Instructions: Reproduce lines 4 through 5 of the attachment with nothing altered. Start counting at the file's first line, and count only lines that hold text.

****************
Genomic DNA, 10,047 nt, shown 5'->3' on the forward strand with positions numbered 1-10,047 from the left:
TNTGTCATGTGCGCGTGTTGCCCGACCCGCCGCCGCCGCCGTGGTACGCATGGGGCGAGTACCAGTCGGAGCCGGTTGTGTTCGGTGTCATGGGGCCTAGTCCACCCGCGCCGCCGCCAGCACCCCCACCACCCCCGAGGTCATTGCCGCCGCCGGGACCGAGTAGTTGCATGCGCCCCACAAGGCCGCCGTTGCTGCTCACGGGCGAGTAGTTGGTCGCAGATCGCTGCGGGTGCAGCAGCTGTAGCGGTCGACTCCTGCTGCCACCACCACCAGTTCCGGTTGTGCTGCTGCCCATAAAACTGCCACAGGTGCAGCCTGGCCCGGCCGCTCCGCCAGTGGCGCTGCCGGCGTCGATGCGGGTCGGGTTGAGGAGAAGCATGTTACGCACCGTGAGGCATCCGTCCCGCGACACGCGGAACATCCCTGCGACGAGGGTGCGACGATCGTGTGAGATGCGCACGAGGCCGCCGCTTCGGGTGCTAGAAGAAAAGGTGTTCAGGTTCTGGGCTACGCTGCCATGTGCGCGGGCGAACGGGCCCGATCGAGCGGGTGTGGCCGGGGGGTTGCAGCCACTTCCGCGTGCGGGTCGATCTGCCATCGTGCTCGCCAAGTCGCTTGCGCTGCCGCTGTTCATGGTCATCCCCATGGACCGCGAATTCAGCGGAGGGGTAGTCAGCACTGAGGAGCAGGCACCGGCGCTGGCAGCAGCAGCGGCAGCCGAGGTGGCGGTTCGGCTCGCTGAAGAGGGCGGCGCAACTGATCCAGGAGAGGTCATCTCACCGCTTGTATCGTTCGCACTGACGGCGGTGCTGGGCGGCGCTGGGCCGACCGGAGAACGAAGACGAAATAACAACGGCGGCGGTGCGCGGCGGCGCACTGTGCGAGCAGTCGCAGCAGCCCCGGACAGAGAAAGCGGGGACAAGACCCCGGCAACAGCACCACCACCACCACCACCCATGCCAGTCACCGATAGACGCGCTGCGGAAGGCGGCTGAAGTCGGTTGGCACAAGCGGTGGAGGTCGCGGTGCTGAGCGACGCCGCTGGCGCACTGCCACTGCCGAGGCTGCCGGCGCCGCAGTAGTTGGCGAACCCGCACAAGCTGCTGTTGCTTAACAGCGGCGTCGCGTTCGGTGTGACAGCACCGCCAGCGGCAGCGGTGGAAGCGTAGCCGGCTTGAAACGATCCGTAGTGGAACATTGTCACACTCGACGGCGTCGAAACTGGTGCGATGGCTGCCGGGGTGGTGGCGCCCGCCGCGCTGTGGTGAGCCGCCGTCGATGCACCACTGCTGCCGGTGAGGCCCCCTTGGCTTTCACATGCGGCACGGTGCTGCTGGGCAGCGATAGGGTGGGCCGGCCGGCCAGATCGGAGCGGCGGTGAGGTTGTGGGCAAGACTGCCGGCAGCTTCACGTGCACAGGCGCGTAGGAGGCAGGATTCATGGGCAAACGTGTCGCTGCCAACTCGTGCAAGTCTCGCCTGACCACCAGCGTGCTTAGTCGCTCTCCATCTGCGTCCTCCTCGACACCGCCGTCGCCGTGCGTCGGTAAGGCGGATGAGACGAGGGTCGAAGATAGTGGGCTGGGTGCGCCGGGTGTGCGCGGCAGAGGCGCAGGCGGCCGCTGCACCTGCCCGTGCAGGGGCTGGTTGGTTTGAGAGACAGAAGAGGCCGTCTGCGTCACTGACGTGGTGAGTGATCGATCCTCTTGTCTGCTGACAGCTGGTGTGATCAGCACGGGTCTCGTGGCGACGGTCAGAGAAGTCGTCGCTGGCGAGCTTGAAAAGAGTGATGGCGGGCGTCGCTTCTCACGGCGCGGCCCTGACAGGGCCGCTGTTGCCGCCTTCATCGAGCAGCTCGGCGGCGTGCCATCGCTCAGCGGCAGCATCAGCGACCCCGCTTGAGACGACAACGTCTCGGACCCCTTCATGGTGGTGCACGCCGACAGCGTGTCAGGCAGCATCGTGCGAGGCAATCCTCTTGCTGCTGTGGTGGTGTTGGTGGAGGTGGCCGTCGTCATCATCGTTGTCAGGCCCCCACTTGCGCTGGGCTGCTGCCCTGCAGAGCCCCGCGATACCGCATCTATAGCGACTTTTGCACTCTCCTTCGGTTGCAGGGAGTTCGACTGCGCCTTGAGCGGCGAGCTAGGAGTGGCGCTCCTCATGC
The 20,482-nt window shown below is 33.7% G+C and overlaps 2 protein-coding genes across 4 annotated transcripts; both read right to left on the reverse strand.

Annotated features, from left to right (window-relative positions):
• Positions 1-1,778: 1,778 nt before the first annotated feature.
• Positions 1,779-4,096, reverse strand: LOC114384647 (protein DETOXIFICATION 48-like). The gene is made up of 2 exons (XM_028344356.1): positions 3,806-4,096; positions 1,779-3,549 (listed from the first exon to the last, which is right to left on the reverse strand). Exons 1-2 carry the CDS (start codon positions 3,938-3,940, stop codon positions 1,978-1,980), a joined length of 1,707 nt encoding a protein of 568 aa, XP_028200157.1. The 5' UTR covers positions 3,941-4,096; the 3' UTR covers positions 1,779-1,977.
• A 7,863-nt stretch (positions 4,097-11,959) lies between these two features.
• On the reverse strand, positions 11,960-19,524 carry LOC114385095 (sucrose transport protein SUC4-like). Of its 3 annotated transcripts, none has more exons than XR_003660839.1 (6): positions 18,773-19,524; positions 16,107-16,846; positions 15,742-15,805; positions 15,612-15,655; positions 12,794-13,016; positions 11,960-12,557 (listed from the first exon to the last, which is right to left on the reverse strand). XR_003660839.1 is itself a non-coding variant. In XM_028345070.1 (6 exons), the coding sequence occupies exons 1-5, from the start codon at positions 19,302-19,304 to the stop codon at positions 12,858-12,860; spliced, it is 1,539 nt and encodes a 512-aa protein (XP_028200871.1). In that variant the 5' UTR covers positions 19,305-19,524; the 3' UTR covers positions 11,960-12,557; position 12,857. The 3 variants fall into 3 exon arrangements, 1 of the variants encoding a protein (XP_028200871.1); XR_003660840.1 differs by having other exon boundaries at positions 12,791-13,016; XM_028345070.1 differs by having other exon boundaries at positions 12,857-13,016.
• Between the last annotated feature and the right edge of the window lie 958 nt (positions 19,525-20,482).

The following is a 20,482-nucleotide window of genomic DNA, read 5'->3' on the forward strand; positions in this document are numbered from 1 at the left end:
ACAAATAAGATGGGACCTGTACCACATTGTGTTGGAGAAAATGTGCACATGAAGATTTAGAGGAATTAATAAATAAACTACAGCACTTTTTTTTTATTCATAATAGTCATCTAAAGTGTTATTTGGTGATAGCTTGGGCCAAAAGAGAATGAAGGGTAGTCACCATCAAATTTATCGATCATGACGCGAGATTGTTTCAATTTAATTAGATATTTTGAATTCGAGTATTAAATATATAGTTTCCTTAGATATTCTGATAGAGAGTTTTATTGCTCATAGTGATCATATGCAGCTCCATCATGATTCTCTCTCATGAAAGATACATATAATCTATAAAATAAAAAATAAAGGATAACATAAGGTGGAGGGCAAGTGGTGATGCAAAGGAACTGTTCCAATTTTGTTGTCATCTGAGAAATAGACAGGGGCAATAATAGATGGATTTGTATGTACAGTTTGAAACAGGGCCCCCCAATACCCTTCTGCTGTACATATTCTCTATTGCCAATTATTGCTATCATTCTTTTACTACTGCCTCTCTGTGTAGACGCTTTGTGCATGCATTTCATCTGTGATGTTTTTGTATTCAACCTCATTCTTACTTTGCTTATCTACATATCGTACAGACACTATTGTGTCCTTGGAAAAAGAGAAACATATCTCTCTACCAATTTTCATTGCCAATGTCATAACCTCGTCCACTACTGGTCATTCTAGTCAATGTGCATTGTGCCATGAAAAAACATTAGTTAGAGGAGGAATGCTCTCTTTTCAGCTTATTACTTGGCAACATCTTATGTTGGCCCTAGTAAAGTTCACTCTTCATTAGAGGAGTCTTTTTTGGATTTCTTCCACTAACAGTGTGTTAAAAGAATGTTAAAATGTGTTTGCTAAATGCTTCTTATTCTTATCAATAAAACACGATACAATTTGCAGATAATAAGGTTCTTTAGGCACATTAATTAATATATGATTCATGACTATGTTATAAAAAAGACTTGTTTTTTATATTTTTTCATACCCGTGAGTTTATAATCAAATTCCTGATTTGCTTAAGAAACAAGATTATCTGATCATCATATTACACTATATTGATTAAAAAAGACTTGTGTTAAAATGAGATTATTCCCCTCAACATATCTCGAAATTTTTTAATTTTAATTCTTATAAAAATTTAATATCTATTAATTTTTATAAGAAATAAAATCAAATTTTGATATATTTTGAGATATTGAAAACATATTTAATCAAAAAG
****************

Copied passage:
Annotated features, from left to right (window-relative positions):
• Positions 1-1,778: 1,778 nt before the first annotated feature.